From the much admired medical historian, author of An Anatomy of Addiction, the story of the two Kellogg brothers: one who became America's most beloved physician between the mid-nineteenth century and World War II, a best-selling author, lecturer and health magazine publisher who was read by millions, and founder of the world-famous Battle Creek Sanitarium in 1876; the other, his younger brother, who founded in 1906 the Battle Creek Toasted Corn Flake Company.
In The Kelloggs, Howard Markel tells the sweeping American saga of these two extraordinary men whose lifelong competition with, and enmity toward, each other changed America's notion of health and wellness, and who helped to alter the course of American medicine as it emerged from the ashes of superstition and quackery into our modern era of healing, cures, and prevention.
Dr. John Harvey Kellogg, internationally known and revered, at the center of the most significant century of medicine for almost seventy years, creator of the Battle Creek Sanitarium; America's patron saint of the pursuit of wellness . . .
His brother, Will, who, with John, experimented with malt, wheat, and corn meal to make a product he called corn flakes, followed by puffed rice, shredded wheat, bran flakes, and toasted oat cereals.
Will saw the cereals as a potential gold mine after a former patient of Kellogg's Battle Creek Sanitarium, C. W. Post, stole Kellogg's recipes in 1895 (they were never copyrighted; John saw them as his gift to humanity) and opened his own food company in Battle Creek. (C. W. Post's Post Toasties--his version of corn flakes--his Grape Nuts, a wheat-based cereal containing neither grapes nor nuts; and Postum, a bran- and molasses-based coffee substitute, were devoured by millions.) The Post Cereal Company eventually became General Foods.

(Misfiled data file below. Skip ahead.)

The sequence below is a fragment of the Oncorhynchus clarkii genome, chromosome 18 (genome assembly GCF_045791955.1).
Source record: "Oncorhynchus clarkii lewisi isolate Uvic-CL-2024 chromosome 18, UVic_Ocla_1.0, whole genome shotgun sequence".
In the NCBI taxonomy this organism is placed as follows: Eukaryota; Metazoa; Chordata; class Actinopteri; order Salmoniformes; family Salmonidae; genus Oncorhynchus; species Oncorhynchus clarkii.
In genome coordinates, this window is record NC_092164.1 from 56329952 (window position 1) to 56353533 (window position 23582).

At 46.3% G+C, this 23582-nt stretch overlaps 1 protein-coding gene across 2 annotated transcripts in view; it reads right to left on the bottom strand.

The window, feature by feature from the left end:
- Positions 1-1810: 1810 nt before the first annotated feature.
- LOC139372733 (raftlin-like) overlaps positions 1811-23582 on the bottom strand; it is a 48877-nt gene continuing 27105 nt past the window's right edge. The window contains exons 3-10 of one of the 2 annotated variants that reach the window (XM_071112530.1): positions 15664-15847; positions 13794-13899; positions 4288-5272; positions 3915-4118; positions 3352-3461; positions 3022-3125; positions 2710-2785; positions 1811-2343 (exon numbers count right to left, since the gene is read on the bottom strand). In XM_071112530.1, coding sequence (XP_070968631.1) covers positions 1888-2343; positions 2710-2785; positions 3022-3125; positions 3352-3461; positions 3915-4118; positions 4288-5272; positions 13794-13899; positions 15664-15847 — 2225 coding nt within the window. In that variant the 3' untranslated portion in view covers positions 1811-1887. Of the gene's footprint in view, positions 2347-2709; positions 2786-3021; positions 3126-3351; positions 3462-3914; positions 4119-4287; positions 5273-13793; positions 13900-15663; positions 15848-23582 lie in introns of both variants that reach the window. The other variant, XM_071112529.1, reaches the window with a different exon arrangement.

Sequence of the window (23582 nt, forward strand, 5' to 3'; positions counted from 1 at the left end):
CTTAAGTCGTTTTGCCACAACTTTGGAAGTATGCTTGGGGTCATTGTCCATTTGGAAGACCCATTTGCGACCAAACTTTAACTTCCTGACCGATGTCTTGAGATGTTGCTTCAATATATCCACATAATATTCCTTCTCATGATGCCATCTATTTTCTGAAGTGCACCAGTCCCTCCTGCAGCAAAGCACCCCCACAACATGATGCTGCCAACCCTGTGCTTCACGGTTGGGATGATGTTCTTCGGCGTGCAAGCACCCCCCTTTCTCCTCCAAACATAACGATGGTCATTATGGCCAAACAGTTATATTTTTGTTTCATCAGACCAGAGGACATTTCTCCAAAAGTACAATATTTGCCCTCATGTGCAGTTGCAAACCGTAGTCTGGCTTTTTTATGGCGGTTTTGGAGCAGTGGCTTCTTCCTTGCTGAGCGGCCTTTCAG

Will founded his own cereal company in 1906, the Battle Creek Toasted Corn Flake Company, later the Kellogg Company, creating a financial bounty that resulted in endless lawsuits between the brothers. Among the many Kellogg's products that became household staples are Corn Flakes, Rice Krispies, All-Bran, Special K, Sugar Frosted Flakes ("They're Great!") , Froot Loops, Eggo waffles, Pop-Tarts, Keebler cookies and even Pringles potato chips.
Markel writes of the Kelloggs' ascent into the pantheon of American industrialists by building the Battle Creek Sanitarium (it became a world famous medical center, spa, and grand hotel) . Among his patients: Mary Todd Lincoln, Amelia Earhart, John D. Rockefeller, Jr., Johnny Weissmuller, George Bernard Shaw, Thomas Edison, Henry Ford, Eddie Cantor, and U.S. presidents from William Howard Taft to Franklin Delano Roosevelt.